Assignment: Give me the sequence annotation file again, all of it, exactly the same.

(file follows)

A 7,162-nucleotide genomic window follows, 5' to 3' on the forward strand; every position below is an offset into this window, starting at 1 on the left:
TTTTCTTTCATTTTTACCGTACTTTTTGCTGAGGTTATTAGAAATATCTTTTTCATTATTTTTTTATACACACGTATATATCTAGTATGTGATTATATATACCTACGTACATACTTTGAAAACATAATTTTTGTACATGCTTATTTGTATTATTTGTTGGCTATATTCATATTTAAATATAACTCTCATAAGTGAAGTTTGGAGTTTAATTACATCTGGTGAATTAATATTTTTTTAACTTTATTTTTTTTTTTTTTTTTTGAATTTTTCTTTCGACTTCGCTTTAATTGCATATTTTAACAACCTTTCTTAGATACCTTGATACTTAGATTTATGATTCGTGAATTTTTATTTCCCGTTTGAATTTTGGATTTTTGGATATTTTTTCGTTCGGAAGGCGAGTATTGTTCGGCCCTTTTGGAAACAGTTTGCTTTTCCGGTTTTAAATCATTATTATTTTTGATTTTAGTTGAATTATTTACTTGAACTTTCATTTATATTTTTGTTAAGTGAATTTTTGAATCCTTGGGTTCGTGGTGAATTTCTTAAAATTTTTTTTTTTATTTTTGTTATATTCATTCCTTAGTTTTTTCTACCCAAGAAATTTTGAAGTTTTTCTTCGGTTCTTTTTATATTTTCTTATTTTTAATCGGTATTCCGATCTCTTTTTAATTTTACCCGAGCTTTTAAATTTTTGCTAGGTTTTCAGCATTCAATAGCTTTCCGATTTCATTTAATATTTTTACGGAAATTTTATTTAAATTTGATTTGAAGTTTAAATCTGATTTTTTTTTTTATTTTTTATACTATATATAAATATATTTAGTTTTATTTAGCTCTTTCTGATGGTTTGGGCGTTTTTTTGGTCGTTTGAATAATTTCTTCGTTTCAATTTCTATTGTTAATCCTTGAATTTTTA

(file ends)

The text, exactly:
A 7,162-nucleotide genomic window follows, 5' to 3' on the forward strand; every position below is an offset into this window, starting at 1 on the left:
TTTTCTTTCATTTTTACCGTACTTTTTGCTGAGGTTATTAGAAATATCTTTTTCATTATTTTTTTATACACACGTATATATCTAGTATGTGATTATATATACCTACGTACATACTTTGAAAACATAATTTTTGTACATGCTTATTTGTATTATTTGTTGGCTATATTCATATTTAAATATAACTCTCATAAGTGAAGTTTGGAGTTTAATTACATCTGGTGAATTAATATTTTTTTAACTTTATTTTTTTTTTTTTTTTTTGAATTTTTCTTTCGACTTCGCTTTAATTGCATATTTTAACAACCTTTCTTAGATACCTTGATACTTAGATTTATGATTCGTGAATTTTTATTTCCCGTTTGAATTTTGGATTTTTGGATATTTTTTCGTTCGGAAGGCGAGTATTGTTCGGCCCTTTTGGAAACAGTTTGCTTTTCCGGTTTTAAATCATTATTATTTTTGATTTTAGTTGAATTATTTACTTGAACTTTCATTTATATTTTTGTTAAGTGAATTTTTGAATCCTTGGGTTCGTGGTGAATTTCTTAAAATTTTTTTTTTTATTTTTGTTATATTCATTCCTTAGTTTTTTCTACCCAAGAAATTTTGAAGTTTTTCTTCGGTTCTTTTTATATTTTCTTATTTTTAATCGGTATTCCGATCTCTTTTTAATTTTACCCGAGCTTTTAAATTTTTGCTAGGTTTTCAGCATTCAATAGCTTTCCGATTTCATTTAATATTTTTACGGAAATTTTATTTAAATTTGATTTGAAGTTTAAATCTGATTTTTTTTTTTATTTTTTATACTATATATAAATATATTTAGTTTTATTTAGCTCTTTCTGATGGTTTGGGCGTTTTTTTGGTCGTTTGAATAATTTCTTCGTTTCAATTTCTATTGTTAATCCTTGAATTTTTA